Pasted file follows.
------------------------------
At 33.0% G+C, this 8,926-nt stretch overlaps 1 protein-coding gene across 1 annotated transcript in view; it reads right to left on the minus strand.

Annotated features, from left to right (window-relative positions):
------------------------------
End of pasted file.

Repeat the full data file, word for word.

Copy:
At 33.0% G+C, this 8,926-nt stretch overlaps 1 protein-coding gene across 1 annotated transcript in view; it reads right to left on the minus strand.

Annotated features, from left to right (window-relative positions):